Yet some states and the federal government continue to imprison human beings until death, with no chance of release, for behavior that most Americans believe is not a crime. Oklahoma embarrasses itself with many of the nation’s most barbaric, indefensible marijuana sentences.
Meet Florida resident William Dufries, now in the 11th year of a life without parole sentence in Oklahoma for a nonviolent marijuana offense. The Clemency Report names Dufries as the Oklahoma’s third most deserving inmate worthy of clemency. Oklahoma’s #1 inmate is another marijuana lifer: Leland Dodd, 60, behind bars since 1991 for a nonviolent marijuana offense without any review of the sentence’s justness of his fitness for release.
These cases reflect systemic failures of Oklahoma’s justice system, which — along with an essentially non-functioning clemency system, death penalty problems, administrative incompetence and other issues — will almost certainly require outside intervention to correct problems that are egregious and widespread, rather than incidental and isolated.
Dufries case has been told well elsewhere by The Human Solution and on page 162 of this ACLU report on the nation’s 3,200+ inmates serving life without parole for nonviolent offenses. Dufries was arrested for 67 pounds of marijuana in his RV while driving through Oklahoma.
The Clemency Report asked Dufries several questions and got a thoughtful five-page response. Some highlights:
- “I applied for a commutation and at the time I was denied but the truth is no on ever answered at the parole board.”
- “There’s now 51 of us locked up in Oklahoma (with life without parole sentences) for nonviolent offense and not 1 person has ever gotten clemency or a commutation.”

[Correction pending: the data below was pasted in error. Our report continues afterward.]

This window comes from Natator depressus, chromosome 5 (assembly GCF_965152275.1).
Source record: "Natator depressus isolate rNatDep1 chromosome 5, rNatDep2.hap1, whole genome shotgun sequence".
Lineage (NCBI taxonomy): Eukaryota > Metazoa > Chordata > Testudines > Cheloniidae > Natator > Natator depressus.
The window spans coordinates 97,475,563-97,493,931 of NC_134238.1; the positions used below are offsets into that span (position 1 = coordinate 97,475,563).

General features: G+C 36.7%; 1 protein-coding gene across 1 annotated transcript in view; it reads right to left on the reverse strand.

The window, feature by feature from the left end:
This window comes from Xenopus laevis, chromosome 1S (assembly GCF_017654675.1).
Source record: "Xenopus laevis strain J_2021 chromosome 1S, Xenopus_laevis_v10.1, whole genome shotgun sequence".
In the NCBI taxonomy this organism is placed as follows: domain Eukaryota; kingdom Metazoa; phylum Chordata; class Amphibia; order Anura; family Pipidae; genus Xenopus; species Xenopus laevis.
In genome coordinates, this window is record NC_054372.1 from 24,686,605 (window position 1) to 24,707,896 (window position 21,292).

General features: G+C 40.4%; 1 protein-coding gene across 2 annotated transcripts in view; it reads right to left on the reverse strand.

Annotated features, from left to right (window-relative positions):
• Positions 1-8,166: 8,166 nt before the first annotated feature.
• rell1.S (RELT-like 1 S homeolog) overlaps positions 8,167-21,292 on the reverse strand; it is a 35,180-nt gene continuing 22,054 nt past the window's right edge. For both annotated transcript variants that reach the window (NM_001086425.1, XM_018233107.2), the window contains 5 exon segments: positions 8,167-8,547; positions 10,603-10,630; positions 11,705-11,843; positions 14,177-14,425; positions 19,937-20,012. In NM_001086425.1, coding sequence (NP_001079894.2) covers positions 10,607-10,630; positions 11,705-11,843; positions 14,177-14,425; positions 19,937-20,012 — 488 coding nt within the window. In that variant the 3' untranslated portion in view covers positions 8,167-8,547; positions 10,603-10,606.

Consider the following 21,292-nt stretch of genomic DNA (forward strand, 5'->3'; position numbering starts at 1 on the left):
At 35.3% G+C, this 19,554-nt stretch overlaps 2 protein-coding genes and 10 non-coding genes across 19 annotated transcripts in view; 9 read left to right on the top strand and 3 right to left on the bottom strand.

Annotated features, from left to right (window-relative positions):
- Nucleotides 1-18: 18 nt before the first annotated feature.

- Dufries notes being interviewed by a Tulsa Fox23 television reporter who documented how the state releases many violent offenders and drug offenders with multiple convictions while keeping nonviolent marijuana lifers, with far less serious criminal histories, often nothing more than drug offenses, behind bars forever. “I’m happy for the others, but here I sit with no chance of ever going home. It doesn’t make sense.”
- “They call this state part of the Bible Belt. I don’t see it. There’s no forgiveness and (there’s) evil in the laws.”
- Since entering prison, “I’ve lost both my parents. They were my best friends. My biggest regret is not being able to go to their funerals. The sister I’m closest to has Stage 4 cancer and I’m saddened daily for her struggles. (She’s a good person, a retired nurse who helped other people her entire life.) Most of my family is very supportive.”
- “One brother has written me off completely, so he doesn’t have to deal with the sadness of my mistakes.”
- “You asked what I did for a living and fun before my 2003 arrest. I worked. I had 2 jobs at the time before I was hit riding my bicycle (which led to medical expenses, which led to his transporting marijuana, which led to his arrest before he’d made any money). I worked for a car lot in the daytime and for a sign company at night.”
- “For fun, I had a boat and spent weekends with family and friends.”
- “For a while (in prison), I thought I had a severe case of Post Traumatic Stress Disorder from seeing all the gang fights, killings and stabbings over little or nothing. That was really getting to me. But then I realized I didn’t have PTSD. I just needed a little fun in my life! All kidding aside, this is very stressful being locked up with some of the most violent people in the country.”
- “Last thing you asked is what would I do if I was released. Gosh that’s been such a dream. The answer is ‘Go back to work!’ I never thought I’d miss working like I do. My best friend has offered me a job back in the sign business. He comes to visit me every couple of years and we talk weekly by phone. Back to the question, if I was blessed with a clemency, I’d go back to work and church.”
- “Take care. God Bless”
- “William Dufries.”